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Immortal Performances - Kathleen Ferrier

Kathleen Ferrier (contralto)
Pianist Unknown
Recorded 1952 from a recital in London
GUILD HISTORICAL GHCD 2260/2 [3CDs: 74.47+65.10+60.23]

Johann Sebastian BACH (1685-1750) Mass in B Minor

Elisabeth Schwarzkopf (soprano)
Kathleen Ferrier (contralto)
Walter Ludwig (tenor)
Paul Schöffler (bass)
Vienna Singverein
Vienna Symphony Orchestra/Herbert von Karajan
Recorded off-air from a live radio broadcast on 15th June 1950 (missing passages patched from the 1952 studio recording).
Johannes BRAHMS (1833-1897) Four Serious Songs

Kathleen Ferrier (contralto)
BBC Symphony Orchestra/Sir Malcolm Sargent
Recorded off-air from a BBC broadcast on 12th January 1949
Henry PURCELL (1659-1695) Hark! The Echoing Air (from ‘The Fairy Queen’)
George Frideric HANDEL (1685-1759) Like as the love-lorn turtle (from ‘Atalanta’)
George Frideric HANDEL (1685-1759) How changed the vision (from ‘Admeto’)
Hugo WOLF (1860-1903) Veborgenheit
Hugo WOLF (1860-1903) Der Gärtner
Hugo WOLF (1860-1903) Auf ein altes Bild
Hugo WOLF (1860-1903) Travelling

Kathleen Ferrier (contralto)
Pianist Unknown
Recorded 1949 from a recital in Oslo
Adolf JENSEN (1837-1879) Altar
Henry PURCELL (1659-1695), arr. Benjamin Britten (1913-1976) From silent Shades
Sir Charles Villiers STANFORD (1852-1924) The Fairy Lough
Sir Charles Villiers STANFORD (1852-1924) A soft day
Sir Hubert PARRY (1848-1918) Love is a bable
Ralph VAUGHAN WILLIAMS (1872-1858) Silent Noon
Frank BRIDGE (1879-1941) Go not, Happy Day
Peter WARLOCK (1894-1930) Sleep
Peter WARLOCK (1894-1930) Pretty ring time
TRADITIONAL arr. Benjamin BRITTEN Come you not from Newcastle
TRADITIONAL arr. HUGHES Kitty my love


The liner notes for this disc refer to Karajan’s stylistic approach to the ‘Mass in B minor’ as setting the work firmly within the 19th century German symphonic traditions. The massive opening Kyrie seems to confirm this, with its mammoth sound and extremely slow tempo. The sound quality of the recording does not help as this is was recorded off air. This performance is a live broadcast from Vienna marking the 200th anniversary of Bach’s death and it pre-dates by 2 years Karajan’s studio recording of the work. This recording is missing some passages and these have been made good from Karajan’s studio version.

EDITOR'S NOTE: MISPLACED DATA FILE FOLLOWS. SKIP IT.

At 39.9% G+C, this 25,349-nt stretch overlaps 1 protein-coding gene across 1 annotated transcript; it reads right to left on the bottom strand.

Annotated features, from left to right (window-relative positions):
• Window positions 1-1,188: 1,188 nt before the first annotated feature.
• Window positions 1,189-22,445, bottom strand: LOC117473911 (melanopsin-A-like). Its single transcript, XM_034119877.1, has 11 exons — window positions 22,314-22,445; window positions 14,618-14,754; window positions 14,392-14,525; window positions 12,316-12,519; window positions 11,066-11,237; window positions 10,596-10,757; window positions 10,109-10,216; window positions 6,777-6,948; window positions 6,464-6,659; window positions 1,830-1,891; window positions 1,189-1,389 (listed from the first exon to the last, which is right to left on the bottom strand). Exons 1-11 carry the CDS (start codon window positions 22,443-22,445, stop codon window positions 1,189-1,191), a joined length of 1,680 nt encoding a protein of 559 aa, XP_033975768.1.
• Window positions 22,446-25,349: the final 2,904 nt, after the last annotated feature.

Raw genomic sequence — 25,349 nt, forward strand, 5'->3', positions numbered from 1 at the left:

But as I listened to the performance I was surprised at how much Karajan anticipates modern views of the performance of Bach. Yes it is performed with a large choir and a large orchestra and the harpsichord continuo tinkles unfortunately in the distant background. But the fugues in the Kyrie have a marvellous sense of transparency and clarity of line. The Kyrie fugues are slower than I would have liked, but Karajan balances choir and orchestra well and you never lose the sense of structure in the fugue. Important lines (whether choral or orchestral) are always clear.

The Gloria opens in a fine crisp, marcato manner and the speed is suitably brisk; forces are fined down for the fugue; no sense of overblown 19th century symphonic tradition here. But, in the Qui tollis the choir are encouraged to sing with hushed tones in a very 19th century manner and most movements end with a very traditional sounding rit. For the Cum Sancto spiritu chorus, the final movement of the Gloria, Karajan sets a brisk speed and the choir are encouraged to sing in a very detached/marcato manner. But it is here that I must admit that the recording does have strong drawbacks. The chorus just cannot cope with Karajan’s demands. Singing the passage-work in a detached manner, though a technique that has become common, does not come easily to them and it sounds enormously mannered and not a little untidy. They cannot always cope with Karajan’s speeds and he makes no allowances. So, for instance, the opening two choruses of the Credo are very untidy. The choir are rather challenged by the speed of the et resurrexit and the Confiteor unam baptisma choruses. The openings of both choruses are, quite frankly, untidy messes, but once the chorus settles down they respond pretty well to the challenge. In the Sanctus, Karajan returns to the more massive sound of the Kyrie.